Network Connection and VPN – What MNEs Need to Learn to Legally Connect Head Office, Subsidiaries, Branches, and Employees Inside or Outside China?

A growing number of multinational corporations (“MNCs”) with multiple outlets or offices across China will face the common problem of how to find a fast, secure, and reliable way to share information and resources between subsidiaries and overseas head office via networks. Additionally, employees on the go or those working from home (especially given the recent COVID-19 outbreak which has resulted in lockdown and office closure situations) require an equally secure and reliable solution to connect to their company’s computer network from remote locations.

Nonetheless, the legal status of VPN for network connection in China appears to be murky, accompanied by relatively proactive enforcement actions taken against illegal VPNs for cross-border network connection. In particular, the Beijing Public Security Bureau (“PSB”) recently announced the illegal crackdown on VPNs as one of its 2020 special projects.[1].

To help businesses through this dilemma, this document will outline the legal framework and practice on how to legally realize MNC’s network connections for internal business purposes i) between its overseas head office and its Chinese subsidiaries/branches and ii) in China, such as domestic subsidiary/branch network connection and employee remote network connection.

The legal status of VPN for network connection

VPN technology itself is not illegal under the current legal regime in China. Nevertheless, telecommunications services for business purposes, which are classified as basic telecommunications service (“BTS”) or value-added telecommunications service (“VATS”), if provided on the basis of a VPN , are bound by China’s telecommunications regulations and its rule enforcement provisions [2] request the relevant administrative authorizations, including:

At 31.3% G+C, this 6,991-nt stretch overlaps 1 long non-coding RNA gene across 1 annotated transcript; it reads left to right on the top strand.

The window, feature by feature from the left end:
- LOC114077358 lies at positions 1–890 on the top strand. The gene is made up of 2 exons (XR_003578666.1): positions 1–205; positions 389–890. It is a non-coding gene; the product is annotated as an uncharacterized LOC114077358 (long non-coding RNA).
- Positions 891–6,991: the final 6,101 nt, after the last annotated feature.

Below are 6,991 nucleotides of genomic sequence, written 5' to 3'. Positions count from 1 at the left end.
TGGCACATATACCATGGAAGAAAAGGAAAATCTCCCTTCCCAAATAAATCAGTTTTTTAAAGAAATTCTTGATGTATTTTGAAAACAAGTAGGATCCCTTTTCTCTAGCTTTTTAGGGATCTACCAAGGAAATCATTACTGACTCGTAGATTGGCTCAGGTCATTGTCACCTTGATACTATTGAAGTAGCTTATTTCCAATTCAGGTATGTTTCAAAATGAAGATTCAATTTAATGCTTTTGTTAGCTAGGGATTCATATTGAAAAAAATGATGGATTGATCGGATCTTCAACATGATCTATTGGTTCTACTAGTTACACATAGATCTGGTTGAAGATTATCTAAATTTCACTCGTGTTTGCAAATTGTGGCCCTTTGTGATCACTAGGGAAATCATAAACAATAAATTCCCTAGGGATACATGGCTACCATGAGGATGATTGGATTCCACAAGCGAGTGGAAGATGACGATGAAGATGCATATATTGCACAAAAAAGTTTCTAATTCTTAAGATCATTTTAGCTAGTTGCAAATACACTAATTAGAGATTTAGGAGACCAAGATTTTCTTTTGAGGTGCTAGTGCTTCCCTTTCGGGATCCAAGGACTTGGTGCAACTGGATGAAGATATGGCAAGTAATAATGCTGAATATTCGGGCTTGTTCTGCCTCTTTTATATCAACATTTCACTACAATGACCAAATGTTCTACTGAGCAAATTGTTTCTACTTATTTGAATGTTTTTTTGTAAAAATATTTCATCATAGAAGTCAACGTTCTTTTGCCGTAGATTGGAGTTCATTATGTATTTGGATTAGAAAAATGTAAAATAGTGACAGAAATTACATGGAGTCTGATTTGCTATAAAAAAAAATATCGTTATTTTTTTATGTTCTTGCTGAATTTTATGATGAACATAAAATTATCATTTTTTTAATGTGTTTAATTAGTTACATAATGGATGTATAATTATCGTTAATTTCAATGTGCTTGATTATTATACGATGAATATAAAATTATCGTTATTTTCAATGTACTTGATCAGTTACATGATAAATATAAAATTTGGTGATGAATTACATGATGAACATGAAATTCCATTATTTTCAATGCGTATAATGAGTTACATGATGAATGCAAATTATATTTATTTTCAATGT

• Category I BTS: International Data Telecommunications Services;

• Category II BTS: national fixed network data communication services;

• VAT Class I: Home Internet Protocol Virtual Private Network Services.

The conditions to be met to apply for a specific license vary according to the nature of the telecommunications service provided, in particular whether it is a matter of providing a cross-border or national connection.

On the other hand, a multinational is not required to apply for the above authorizations to make its connection to the network through telecommunications services provided by a licensed ISP if its intended activities meet the non-commercial criterion. .

a. VPN for cross-border network connection

VPN service for cross-border connection in China is a highly regulated telecommunication service for accessing international Internet channels under China’s telecommunications regulations, which requires special administrative permissions (e.g. Category I BTS: International Services data telecommunications) of the Chinese Ministry of Industry and Information. Technology (“ITI”). Companies are prohibited from setting up or leasing private circuits (including VPN) without obtaining approval from telecommunications regulators [3].

In addition, MIIT requires that VPN service with respect to international private circuits be used by users only for internal official business exclusively and not be used to connect to domestic and foreign data centers or commercial platforms for the performance of any public commercial telecommunication. Commercial operations [4].

Therefore, multinationals planning to use cross-border private network connections should engage with BTS licensed telecom operators. [5] either to rent directly

i) in China, international private circuits (including VPNs) provided by such licensed telecommunications operators, or

ii) from overseas international private circuits (including VPNs) provided by such licensed telecommunications operators, or mandate a foreign operator to do so.

When establishing internal office networks through such private circuits, multinational corporations may entrust qualified third parties (including companies with commercial licenses, including domestic IP-VPN, domestic data transmission over the fixed network, etc.) the provision of outsourcing services such as system integration, maintenance escrow, etc. ., but such third parties are prohibited from engaging in the business of leasing or selling international private circuit resources (including VPN) [6].

Organizations should maintain restrictive internal network access policies and stay tuned and vigilant to relevant rules and enforcement action trends to avoid potential network access disruptions or connections in the future.

b. VPN for home network connection